Lytro and Communication

Lytro is the most extreme example of a technology which will allow for more control in photographic post processing. It also has the potential to completely change how we will interact with photo editing programs. Yet its point will be completely lost on a large number of consumer photographers since they don’t post process anything.

—My first reaction to Lytro, last June

The reviews are out now. And they’re annoying. Mainly because it seems like the first generation camera is one of those “this is a neat gimmick” products rather than one which actually addresses or improves how people consume photography.

I’m not as much of a hater as I appear to be. Really. My main problem with the product is that it appears to be headed in completely the wrong direction and as such, risks branding the technology as a failure because marketing screwed up.

Right now, Lytro is a  gimmick. The finished product is anything but finished. And the camera itself encourages sloppy communication—the opposite of what a good camera should do. I’m upset because the technology is hugely exciting and has the potential to transform photography.

Between Lytro’s “Living Pictures” and the Nikon 1 systems “Motion Snapshots” we’re moving closer to Harry Potter photographs where images are no longer still but they aren’t movies either. Lytro’s problem is that what it considers to be the final output is only the first step—akin to presenting a RAW digital file or film negative as the final output. For most photos, and for all non-photographers, this is a waste of time. When we look at photos, we don’t want to have to ask about what the point of the photo is.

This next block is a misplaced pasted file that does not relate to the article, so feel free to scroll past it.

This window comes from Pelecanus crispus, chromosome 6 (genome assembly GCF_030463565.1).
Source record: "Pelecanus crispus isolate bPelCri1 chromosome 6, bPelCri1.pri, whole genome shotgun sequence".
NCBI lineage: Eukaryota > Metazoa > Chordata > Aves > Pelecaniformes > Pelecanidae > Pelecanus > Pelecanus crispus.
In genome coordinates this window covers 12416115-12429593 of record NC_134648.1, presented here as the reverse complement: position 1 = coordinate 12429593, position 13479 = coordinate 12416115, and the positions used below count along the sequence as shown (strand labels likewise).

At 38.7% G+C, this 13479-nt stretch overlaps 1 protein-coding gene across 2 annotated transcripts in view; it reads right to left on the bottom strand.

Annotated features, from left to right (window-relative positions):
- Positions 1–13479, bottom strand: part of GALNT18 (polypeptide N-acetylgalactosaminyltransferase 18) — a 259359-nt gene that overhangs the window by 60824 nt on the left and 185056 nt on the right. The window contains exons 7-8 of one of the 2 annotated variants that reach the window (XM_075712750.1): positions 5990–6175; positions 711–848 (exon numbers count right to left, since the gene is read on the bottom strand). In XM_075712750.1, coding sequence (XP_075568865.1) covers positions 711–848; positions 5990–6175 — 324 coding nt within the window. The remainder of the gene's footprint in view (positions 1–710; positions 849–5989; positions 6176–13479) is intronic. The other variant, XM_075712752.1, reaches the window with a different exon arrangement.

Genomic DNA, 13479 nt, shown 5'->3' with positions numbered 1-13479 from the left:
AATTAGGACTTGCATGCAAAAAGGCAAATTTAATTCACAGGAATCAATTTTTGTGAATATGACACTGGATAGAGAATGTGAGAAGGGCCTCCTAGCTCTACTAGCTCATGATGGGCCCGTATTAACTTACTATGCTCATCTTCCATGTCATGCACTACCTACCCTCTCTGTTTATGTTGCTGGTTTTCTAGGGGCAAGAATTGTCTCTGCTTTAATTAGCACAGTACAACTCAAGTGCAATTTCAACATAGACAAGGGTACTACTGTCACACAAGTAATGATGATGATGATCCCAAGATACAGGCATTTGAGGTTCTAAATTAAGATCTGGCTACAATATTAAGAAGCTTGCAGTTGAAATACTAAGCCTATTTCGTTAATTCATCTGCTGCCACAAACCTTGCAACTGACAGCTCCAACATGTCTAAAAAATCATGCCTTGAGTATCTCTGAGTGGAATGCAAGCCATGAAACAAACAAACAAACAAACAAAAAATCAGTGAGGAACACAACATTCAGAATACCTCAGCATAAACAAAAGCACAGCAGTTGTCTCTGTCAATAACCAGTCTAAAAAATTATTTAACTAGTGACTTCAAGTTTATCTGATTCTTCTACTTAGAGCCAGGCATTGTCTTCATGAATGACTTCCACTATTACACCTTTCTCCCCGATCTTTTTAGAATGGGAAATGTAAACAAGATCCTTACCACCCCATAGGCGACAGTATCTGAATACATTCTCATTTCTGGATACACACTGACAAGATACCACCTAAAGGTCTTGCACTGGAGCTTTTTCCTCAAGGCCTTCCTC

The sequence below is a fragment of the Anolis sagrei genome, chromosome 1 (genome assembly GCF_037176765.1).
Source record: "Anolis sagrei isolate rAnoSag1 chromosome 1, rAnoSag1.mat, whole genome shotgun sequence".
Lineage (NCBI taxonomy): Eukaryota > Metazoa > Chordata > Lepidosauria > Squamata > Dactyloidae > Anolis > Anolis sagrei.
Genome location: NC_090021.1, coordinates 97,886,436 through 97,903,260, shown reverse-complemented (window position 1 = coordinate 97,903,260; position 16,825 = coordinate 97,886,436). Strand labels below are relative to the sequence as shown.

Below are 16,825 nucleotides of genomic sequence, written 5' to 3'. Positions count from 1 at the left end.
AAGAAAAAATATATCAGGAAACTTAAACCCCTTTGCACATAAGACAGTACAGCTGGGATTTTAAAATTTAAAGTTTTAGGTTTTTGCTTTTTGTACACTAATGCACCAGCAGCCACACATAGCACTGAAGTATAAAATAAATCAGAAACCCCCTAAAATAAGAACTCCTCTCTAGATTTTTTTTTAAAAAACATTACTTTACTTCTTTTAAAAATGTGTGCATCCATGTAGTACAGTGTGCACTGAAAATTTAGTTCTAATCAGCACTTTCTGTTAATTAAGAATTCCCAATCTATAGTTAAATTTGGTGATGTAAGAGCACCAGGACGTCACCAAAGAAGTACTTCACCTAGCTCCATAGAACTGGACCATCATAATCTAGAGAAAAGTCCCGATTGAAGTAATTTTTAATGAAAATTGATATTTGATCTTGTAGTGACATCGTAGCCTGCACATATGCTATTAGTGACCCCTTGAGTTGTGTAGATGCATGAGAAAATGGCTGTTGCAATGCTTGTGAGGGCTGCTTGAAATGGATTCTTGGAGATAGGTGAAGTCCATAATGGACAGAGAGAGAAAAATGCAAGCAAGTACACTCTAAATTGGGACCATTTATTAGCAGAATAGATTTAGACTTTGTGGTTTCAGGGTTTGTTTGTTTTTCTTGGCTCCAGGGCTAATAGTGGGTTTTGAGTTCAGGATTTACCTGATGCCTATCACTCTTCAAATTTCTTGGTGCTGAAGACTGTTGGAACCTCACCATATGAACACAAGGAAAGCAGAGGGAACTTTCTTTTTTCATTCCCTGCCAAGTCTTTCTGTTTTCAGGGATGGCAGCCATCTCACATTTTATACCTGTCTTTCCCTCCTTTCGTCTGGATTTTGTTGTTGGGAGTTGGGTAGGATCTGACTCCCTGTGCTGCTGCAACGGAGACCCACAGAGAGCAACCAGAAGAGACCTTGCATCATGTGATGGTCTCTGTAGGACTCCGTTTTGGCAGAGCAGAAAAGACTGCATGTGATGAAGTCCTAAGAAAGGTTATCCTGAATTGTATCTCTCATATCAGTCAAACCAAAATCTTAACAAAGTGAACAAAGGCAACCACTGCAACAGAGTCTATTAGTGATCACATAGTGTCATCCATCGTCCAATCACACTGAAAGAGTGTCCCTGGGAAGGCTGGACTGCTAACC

It’s telling that all the reviews state how it’s difficult to take good photos with Lytro cameras since standard shots all look flat. If any other camera came out and was reviewed with “this makes it harder to take photos” it would be dead in the water.

Photos are communication. The photographer needs to determine the message. The camera is a tool toward communicating clearly.

I do not want to figure out what the point of your image is by wading through infinite focal planes. If multiple planes of focus need to be presented, the photographer needs to choose the relevant ones and the final output should only show those—preferably in the sequence which the photographer chose.

Being able to pick focus post-exposure is great. It eliminates pre-exposure focusing errors and would make a welcome addition to any photographer’s toolkit. But it’s a tool, not an end product.

Author: Nick Vossbrink

Blogging about Photography, Museums, Printing, and Baseball Cards from both Princeton New Jersey and the San Francisco Bay Area. On Twitter as @vossbrink, WordPress at, and the web at

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